ABSTRACT Peat mosses of the genus Sphagnum are ecosystem engineers that frequently predominate over photosynthetic production in boreal peatlands. Sphagnum spp. host diverse microbial communities capable of nitrogen fixation (diazotrophy) and methane oxidation (methanotrophy), thereby potentially supporting plant growth under severely nutrient-limited conditions. Moreover, diazotrophic methanotrophs represent a possible “missing link” between the carbon and nitrogen cycles, but the functional contributions of the Sphagnum -associated microbiome remain in question. A combination of metagenomics, metatranscriptomics, and dual-isotope incorporation assays was applied to investigate Sphagnum microbiome community composition across the North American continent and provide empirical evidence for diazotrophic methanotrophy in Sphagnum -dominated ecosystems. Remarkably consistent prokaryotic communities were detected in over 250 Sphagnum SSU rRNA libraries from peatlands across the United States (5 states, 17 bog/fen sites, 18 Sphagnum species), with 12 genera of the core microbiome comprising 60% of the relative microbial abundance. Additionally, nitrogenase ( nifH ) and SSU rRNA gene amplicon analysis revealed that nitrogen-fixing populations made up nearly 15% of the prokaryotic communities, predominated by Nostocales cyanobacteria and Rhizobiales methanotrophs. While cyanobacteria comprised the vast majority (>95%) of diazotrophs detected in amplicon and metagenome analyses, obligate methanotrophs of the genus Methyloferula (order Rhizobiales ) accounted for one-quartermore »of transcribed nifH genes. Furthermore, in dual-isotope tracer experiments, members of the Rhizobiales showed substantial incorporation of 13 CH 4 and 15 N 2 isotopes into their rRNA. Our study characterizes the core Sphagnum microbiome across large spatial scales and indicates that diazotrophic methanotrophs, here defined as obligate methanotrophs of the rare biosphere ( Methyloferula spp. of the Rhizobiales ) that also carry out diazotrophy, play a keystone role in coupling of the carbon and nitrogen cycles in nutrient-poor peatlands. IMPORTANCE Nitrogen availability frequently limits photosynthetic production in Sphagnum moss-dominated high-latitude peatlands, which are crucial carbon-sequestering ecosystems at risk to climate change effects. It has been previously suggested that microbial methane-fueled fixation of atmospheric nitrogen (N 2 ) may occur in these ecosystems, but this process and the organisms involved are largely uncharacterized. A combination of omics (DNA and RNA characterization) and dual-isotope incorporation approaches illuminated the functional diversity of Sphagnum -associated microbiomes and defined 12 bacterial genera in its core microbiome at the continental scale. Moreover, obligate diazotrophic methanotrophs showed high nitrogen fixation gene expression levels and incorporated a substantial amount of atmospheric nitrogen and methane-driven carbon into their biomass. Thus, these results point to a central role for members of the rare biosphere in Sphagnum microbiomes as keystone species that couple nitrogen fixation to methane oxidation in nutrient-poor peatlands.« less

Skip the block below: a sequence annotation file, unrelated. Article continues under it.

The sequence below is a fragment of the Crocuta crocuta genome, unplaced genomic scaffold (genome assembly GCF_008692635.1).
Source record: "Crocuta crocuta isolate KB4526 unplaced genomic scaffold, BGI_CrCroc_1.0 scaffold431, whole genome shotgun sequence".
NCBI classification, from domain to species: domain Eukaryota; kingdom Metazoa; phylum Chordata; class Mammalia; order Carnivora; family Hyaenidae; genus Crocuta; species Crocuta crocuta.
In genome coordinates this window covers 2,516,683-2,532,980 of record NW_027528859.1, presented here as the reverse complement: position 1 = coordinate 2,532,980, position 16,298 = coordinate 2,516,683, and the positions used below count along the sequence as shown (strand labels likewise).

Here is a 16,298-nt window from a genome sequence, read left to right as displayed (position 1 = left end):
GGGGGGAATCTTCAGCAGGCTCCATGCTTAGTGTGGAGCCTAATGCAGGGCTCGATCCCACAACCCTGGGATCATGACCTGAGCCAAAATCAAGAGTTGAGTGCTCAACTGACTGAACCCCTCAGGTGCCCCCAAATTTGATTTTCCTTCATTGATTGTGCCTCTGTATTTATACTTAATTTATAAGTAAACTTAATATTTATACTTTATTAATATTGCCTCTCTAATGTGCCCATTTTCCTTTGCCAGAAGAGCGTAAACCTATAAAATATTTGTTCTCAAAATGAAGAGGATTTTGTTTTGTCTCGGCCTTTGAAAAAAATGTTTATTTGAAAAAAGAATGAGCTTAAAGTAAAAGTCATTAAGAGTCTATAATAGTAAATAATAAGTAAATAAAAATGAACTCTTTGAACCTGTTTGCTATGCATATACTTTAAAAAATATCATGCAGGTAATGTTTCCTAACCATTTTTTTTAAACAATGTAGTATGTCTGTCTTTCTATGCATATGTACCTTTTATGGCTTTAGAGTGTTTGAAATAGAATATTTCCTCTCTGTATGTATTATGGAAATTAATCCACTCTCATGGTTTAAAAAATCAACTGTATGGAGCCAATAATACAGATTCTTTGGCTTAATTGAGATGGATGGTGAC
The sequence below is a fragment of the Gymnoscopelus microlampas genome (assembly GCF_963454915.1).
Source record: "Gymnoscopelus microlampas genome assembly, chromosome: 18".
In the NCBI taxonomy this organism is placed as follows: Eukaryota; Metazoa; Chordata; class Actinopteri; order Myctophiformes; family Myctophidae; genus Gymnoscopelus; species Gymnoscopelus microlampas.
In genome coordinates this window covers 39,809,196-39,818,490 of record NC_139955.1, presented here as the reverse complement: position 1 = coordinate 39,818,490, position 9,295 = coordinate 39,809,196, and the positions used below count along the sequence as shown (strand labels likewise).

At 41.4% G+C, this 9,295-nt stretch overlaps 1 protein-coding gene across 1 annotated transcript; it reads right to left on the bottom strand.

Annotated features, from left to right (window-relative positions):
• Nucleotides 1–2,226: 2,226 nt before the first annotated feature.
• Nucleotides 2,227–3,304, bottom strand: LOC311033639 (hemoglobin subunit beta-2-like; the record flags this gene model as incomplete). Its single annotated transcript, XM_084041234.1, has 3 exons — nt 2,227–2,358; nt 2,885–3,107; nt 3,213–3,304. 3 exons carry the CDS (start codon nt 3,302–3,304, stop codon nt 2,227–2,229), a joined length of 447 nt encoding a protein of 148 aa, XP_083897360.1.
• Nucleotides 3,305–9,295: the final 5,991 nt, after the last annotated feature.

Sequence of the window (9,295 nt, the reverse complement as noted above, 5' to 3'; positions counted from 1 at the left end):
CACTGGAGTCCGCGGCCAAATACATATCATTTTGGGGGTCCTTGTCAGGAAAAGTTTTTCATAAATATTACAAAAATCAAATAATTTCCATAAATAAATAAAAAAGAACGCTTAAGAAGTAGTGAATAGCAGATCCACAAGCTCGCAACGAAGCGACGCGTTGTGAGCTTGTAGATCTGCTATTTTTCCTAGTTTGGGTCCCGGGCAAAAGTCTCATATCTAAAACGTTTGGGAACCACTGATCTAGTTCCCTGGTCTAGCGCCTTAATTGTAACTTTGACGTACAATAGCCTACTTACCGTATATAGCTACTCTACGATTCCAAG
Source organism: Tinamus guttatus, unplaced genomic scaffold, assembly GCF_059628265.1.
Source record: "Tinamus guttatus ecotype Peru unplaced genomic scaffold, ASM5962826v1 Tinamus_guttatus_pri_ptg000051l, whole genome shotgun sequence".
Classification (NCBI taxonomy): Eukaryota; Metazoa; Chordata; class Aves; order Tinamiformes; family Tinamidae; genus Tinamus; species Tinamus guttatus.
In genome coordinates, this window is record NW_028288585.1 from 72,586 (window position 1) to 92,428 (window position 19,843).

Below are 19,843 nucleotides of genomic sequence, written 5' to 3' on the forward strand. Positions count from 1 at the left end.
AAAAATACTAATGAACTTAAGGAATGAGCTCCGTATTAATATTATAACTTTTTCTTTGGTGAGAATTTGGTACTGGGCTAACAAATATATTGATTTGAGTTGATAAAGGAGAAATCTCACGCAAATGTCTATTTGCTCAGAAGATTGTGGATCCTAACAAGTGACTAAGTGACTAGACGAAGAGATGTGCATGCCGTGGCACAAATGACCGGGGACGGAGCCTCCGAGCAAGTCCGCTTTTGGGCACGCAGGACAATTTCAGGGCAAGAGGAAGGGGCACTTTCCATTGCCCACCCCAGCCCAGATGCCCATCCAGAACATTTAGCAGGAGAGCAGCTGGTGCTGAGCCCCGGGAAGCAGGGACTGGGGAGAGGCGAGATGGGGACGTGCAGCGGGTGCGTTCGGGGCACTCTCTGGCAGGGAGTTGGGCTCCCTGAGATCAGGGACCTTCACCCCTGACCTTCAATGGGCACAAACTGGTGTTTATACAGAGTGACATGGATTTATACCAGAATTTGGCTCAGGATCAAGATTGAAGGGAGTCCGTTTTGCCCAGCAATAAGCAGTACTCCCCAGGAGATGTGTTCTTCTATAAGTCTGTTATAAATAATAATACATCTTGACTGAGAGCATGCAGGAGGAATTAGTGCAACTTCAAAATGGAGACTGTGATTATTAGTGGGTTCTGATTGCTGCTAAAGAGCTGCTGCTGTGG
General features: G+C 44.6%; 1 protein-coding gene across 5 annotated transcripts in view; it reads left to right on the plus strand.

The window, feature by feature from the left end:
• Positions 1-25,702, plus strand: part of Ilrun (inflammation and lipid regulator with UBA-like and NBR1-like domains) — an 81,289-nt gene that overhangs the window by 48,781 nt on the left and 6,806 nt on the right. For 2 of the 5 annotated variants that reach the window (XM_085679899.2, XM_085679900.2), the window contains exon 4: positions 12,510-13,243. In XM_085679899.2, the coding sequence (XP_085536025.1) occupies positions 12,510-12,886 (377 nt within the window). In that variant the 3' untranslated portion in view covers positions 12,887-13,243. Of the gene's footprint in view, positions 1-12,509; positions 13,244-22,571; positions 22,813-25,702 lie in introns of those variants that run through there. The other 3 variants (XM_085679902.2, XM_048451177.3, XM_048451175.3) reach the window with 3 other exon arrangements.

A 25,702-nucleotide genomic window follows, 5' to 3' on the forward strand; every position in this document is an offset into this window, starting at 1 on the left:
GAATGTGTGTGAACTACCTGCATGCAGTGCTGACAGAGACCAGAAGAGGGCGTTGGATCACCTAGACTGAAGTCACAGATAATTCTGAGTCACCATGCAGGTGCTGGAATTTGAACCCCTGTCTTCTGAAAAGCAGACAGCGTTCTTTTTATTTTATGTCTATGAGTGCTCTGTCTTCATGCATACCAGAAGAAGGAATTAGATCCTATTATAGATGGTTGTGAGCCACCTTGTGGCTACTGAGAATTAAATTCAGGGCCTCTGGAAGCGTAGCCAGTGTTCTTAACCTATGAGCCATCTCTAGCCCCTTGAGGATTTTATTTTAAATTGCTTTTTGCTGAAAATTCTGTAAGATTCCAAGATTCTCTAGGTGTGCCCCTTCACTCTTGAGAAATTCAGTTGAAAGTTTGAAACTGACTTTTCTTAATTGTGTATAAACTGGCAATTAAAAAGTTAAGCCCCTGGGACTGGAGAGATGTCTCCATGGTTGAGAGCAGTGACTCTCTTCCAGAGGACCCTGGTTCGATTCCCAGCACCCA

6. Abstract

    Interactions betweenSphagnum(peat moss) and cyanobacteria play critical roles in terrestrial carbon and nitrogen cycling processes. Knowledge of the metabolites exchanged, the physiological processes involved, and the environmental conditions allowing the formation of symbiosis is important for a better understanding of the mechanisms underlying these interactions. In this study, we used a cross-feeding approach with spatially resolved metabolite profiling and metatranscriptomics to characterize the symbiosis betweenSphagnumandNostoccyanobacteria. A pH gradient study revealed that theSphagnum–Nostocsymbiosis was driven by pH, with mutualism occurring only at low pH. Metabolic cross-feeding studies along with spatially resolved matrix-assisted laser desorption/ionization mass spectrometry imaging (MALDI-MSI) identified trehalose as the main carbohydrate source released bySphagnum, which were depleted byNostocalong with sulfur-containing choline-O-sulfate, taurine and sulfoacetate. In exchange,Nostocincreased exudation of purines and amino acids. Metatranscriptome analysis indicated thatSphagnumhost defense was downregulated when in direct contact with theNostocsymbiont, but not as a result of chemical contact alone. The observations in this study elucidated environmental, metabolic, and physiological underpinnings of the widespread plant–cyanobacterial symbioses with important implications for predicting carbon and nitrogen cycling in peatland ecosystems as well as the basis of general host-microbe interactions.